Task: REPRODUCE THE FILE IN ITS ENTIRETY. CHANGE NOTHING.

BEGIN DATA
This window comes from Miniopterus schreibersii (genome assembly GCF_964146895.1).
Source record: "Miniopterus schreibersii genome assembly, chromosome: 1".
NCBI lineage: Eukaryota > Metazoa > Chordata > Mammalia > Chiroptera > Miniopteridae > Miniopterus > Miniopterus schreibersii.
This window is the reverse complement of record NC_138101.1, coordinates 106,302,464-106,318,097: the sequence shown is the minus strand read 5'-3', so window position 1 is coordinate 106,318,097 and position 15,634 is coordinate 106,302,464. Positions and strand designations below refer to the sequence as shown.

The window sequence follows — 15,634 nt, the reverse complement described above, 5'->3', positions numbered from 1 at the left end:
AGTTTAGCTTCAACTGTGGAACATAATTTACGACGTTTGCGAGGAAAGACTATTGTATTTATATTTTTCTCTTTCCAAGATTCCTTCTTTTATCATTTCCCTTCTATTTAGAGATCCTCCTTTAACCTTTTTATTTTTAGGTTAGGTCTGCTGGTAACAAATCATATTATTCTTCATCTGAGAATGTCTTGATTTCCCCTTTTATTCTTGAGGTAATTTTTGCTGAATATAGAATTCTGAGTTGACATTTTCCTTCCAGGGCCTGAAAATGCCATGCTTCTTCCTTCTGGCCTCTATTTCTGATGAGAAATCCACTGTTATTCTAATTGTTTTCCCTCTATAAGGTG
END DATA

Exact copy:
This window comes from Miniopterus schreibersii (genome assembly GCF_964146895.1).
Source record: "Miniopterus schreibersii genome assembly, chromosome: 1".
NCBI lineage: Eukaryota > Metazoa > Chordata > Mammalia > Chiroptera > Miniopteridae > Miniopterus > Miniopterus schreibersii.
This window is the reverse complement of record NC_138101.1, coordinates 106,302,464-106,318,097: the sequence shown is the minus strand read 5'-3', so window position 1 is coordinate 106,318,097 and position 15,634 is coordinate 106,302,464. Positions and strand designations below refer to the sequence as shown.

The window sequence follows — 15,634 nt, the reverse complement described above, 5'->3', positions numbered from 1 at the left end:
AGTTTAGCTTCAACTGTGGAACATAATTTACGACGTTTGCGAGGAAAGACTATTGTATTTATATTTTTCTCTTTCCAAGATTCCTTCTTTTATCATTTCCCTTCTATTTAGAGATCCTCCTTTAACCTTTTTATTTTTAGGTTAGGTCTGCTGGTAACAAATCATATTATTCTTCATCTGAGAATGTCTTGATTTCCCCTTTTATTCTTGAGGTAATTTTTGCTGAATATAGAATTCTGAGTTGACATTTTCCTTCCAGGGCCTGAAAATGCCATGCTTCTTCCTTCTGGCCTCTATTTCTGATGAGAAATCCACTGTTATTCTAATTGTTTTCCCTCTATAAGGTG